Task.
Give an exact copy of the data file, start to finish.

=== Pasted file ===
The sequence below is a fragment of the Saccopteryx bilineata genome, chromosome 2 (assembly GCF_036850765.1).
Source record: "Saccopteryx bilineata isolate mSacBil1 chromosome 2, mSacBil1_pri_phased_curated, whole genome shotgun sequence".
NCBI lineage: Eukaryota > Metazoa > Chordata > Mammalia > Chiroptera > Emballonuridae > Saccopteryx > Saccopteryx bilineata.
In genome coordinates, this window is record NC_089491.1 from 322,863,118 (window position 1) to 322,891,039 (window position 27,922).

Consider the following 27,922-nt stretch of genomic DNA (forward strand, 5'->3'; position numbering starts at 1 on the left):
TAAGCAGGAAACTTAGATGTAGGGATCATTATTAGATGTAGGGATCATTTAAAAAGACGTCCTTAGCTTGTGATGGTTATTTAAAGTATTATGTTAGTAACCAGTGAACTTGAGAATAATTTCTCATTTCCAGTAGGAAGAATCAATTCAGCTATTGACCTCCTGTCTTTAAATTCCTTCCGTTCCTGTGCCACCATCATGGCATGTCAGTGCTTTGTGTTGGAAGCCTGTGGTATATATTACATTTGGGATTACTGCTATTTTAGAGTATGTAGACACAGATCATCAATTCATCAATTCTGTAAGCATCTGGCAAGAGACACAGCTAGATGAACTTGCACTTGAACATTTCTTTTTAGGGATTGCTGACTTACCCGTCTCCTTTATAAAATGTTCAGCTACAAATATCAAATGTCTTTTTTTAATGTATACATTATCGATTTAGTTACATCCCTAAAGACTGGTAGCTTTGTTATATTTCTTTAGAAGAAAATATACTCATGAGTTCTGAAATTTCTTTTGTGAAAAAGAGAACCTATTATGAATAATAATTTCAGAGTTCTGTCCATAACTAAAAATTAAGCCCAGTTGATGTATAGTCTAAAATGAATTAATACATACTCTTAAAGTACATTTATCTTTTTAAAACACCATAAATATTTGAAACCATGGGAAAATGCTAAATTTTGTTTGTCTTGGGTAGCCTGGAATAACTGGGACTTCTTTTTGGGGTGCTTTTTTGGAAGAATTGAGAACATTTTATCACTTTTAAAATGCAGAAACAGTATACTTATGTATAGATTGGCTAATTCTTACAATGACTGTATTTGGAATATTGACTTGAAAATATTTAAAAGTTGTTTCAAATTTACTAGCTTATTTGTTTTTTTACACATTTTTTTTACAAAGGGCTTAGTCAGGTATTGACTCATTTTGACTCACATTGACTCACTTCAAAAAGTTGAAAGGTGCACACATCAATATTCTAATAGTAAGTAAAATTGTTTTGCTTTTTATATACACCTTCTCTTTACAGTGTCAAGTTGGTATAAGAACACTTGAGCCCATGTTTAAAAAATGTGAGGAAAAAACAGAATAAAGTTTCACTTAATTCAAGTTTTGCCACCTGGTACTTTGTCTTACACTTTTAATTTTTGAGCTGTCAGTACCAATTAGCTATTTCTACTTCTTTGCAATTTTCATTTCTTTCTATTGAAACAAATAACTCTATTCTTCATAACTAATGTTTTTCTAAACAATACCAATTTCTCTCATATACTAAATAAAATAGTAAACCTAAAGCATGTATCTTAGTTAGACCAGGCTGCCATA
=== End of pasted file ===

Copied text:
The sequence below is a fragment of the Saccopteryx bilineata genome, chromosome 2 (assembly GCF_036850765.1).
Source record: "Saccopteryx bilineata isolate mSacBil1 chromosome 2, mSacBil1_pri_phased_curated, whole genome shotgun sequence".
NCBI lineage: Eukaryota > Metazoa > Chordata > Mammalia > Chiroptera > Emballonuridae > Saccopteryx > Saccopteryx bilineata.
In genome coordinates, this window is record NC_089491.1 from 322,863,118 (window position 1) to 322,891,039 (window position 27,922).

Consider the following 27,922-nt stretch of genomic DNA (forward strand, 5'->3'; position numbering starts at 1 on the left):
TAAGCAGGAAACTTAGATGTAGGGATCATTATTAGATGTAGGGATCATTTAAAAAGACGTCCTTAGCTTGTGATGGTTATTTAAAGTATTATGTTAGTAACCAGTGAACTTGAGAATAATTTCTCATTTCCAGTAGGAAGAATCAATTCAGCTATTGACCTCCTGTCTTTAAATTCCTTCCGTTCCTGTGCCACCATCATGGCATGTCAGTGCTTTGTGTTGGAAGCCTGTGGTATATATTACATTTGGGATTACTGCTATTTTAGAGTATGTAGACACAGATCATCAATTCATCAATTCTGTAAGCATCTGGCAAGAGACACAGCTAGATGAACTTGCACTTGAACATTTCTTTTTAGGGATTGCTGACTTACCCGTCTCCTTTATAAAATGTTCAGCTACAAATATCAAATGTCTTTTTTTAATGTATACATTATCGATTTAGTTACATCCCTAAAGACTGGTAGCTTTGTTATATTTCTTTAGAAGAAAATATACTCATGAGTTCTGAAATTTCTTTTGTGAAAAAGAGAACCTATTATGAATAATAATTTCAGAGTTCTGTCCATAACTAAAAATTAAGCCCAGTTGATGTATAGTCTAAAATGAATTAATACATACTCTTAAAGTACATTTATCTTTTTAAAACACCATAAATATTTGAAACCATGGGAAAATGCTAAATTTTGTTTGTCTTGGGTAGCCTGGAATAACTGGGACTTCTTTTTGGGGTGCTTTTTTGGAAGAATTGAGAACATTTTATCACTTTTAAAATGCAGAAACAGTATACTTATGTATAGATTGGCTAATTCTTACAATGACTGTATTTGGAATATTGACTTGAAAATATTTAAAAGTTGTTTCAAATTTACTAGCTTATTTGTTTTTTTACACATTTTTTTTACAAAGGGCTTAGTCAGGTATTGACTCATTTTGACTCACATTGACTCACTTCAAAAAGTTGAAAGGTGCACACATCAATATTCTAATAGTAAGTAAAATTGTTTTGCTTTTTATATACACCTTCTCTTTACAGTGTCAAGTTGGTATAAGAACACTTGAGCCCATGTTTAAAAAATGTGAGGAAAAAACAGAATAAAGTTTCACTTAATTCAAGTTTTGCCACCTGGTACTTTGTCTTACACTTTTAATTTTTGAGCTGTCAGTACCAATTAGCTATTTCTACTTCTTTGCAATTTTCATTTCTTTCTATTGAAACAAATAACTCTATTCTTCATAACTAATGTTTTTCTAAACAATACCAATTTCTCTCATATACTAAATAAAATAGTAAACCTAAAGCATGTATCTTAGTTAGACCAGGCTGCCATA